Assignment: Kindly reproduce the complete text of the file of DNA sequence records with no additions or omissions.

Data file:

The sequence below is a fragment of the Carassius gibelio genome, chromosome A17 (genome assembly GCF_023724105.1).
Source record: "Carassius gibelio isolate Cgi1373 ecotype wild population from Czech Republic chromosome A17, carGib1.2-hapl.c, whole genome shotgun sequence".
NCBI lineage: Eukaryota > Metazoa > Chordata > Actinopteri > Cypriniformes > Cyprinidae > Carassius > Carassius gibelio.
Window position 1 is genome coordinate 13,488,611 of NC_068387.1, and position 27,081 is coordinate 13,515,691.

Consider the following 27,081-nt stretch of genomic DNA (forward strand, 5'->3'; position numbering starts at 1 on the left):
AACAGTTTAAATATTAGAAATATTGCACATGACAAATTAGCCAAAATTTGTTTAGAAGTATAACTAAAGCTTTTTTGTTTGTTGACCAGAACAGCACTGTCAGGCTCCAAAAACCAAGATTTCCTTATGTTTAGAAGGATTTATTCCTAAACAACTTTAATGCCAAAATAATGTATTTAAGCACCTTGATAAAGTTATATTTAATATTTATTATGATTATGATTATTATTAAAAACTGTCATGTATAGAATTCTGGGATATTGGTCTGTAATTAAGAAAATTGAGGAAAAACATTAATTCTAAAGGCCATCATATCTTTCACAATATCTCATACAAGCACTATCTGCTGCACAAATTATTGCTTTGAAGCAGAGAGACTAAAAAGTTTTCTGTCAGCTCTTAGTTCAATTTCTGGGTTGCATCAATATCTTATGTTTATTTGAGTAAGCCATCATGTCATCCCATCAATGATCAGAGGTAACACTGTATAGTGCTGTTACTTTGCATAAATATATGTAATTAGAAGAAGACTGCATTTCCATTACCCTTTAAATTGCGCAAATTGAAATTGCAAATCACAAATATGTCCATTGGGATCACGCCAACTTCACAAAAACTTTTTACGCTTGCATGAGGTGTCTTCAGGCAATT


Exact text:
The sequence below is a fragment of the Carassius gibelio genome, chromosome A17 (genome assembly GCF_023724105.1).
Source record: "Carassius gibelio isolate Cgi1373 ecotype wild population from Czech Republic chromosome A17, carGib1.2-hapl.c, whole genome shotgun sequence".
NCBI lineage: Eukaryota > Metazoa > Chordata > Actinopteri > Cypriniformes > Cyprinidae > Carassius > Carassius gibelio.
Window position 1 is genome coordinate 13,488,611 of NC_068387.1, and position 27,081 is coordinate 13,515,691.

Consider the following 27,081-nt stretch of genomic DNA (forward strand, 5'->3'; position numbering starts at 1 on the left):
AACAGTTTAAATATTAGAAATATTGCACATGACAAATTAGCCAAAATTTGTTTAGAAGTATAACTAAAGCTTTTTTGTTTGTTGACCAGAACAGCACTGTCAGGCTCCAAAAACCAAGATTTCCTTATGTTTAGAAGGATTTATTCCTAAACAACTTTAATGCCAAAATAATGTATTTAAGCACCTTGATAAAGTTATATTTAATATTTATTATGATTATGATTATTATTAAAAACTGTCATGTATAGAATTCTGGGATATTGGTCTGTAATTAAGAAAATTGAGGAAAAACATTAATTCTAAAGGCCATCATATCTTTCACAATATCTCATACAAGCACTATCTGCTGCACAAATTATTGCTTTGAAGCAGAGAGACTAAAAAGTTTTCTGTCAGCTCTTAGTTCAATTTCTGGGTTGCATCAATATCTTATGTTTATTTGAGTAAGCCATCATGTCATCCCATCAATGATCAGAGGTAACACTGTATAGTGCTGTTACTTTGCATAAATATATGTAATTAGAAGAAGACTGCATTTCCATTACCCTTTAAATTGCGCAAATTGAAATTGCAAATCACAAATATGTCCATTGGGATCACGCCAACTTCACAAAAACTTTTTACGCTTGCATGAGGTGTCTTCAGGCAATT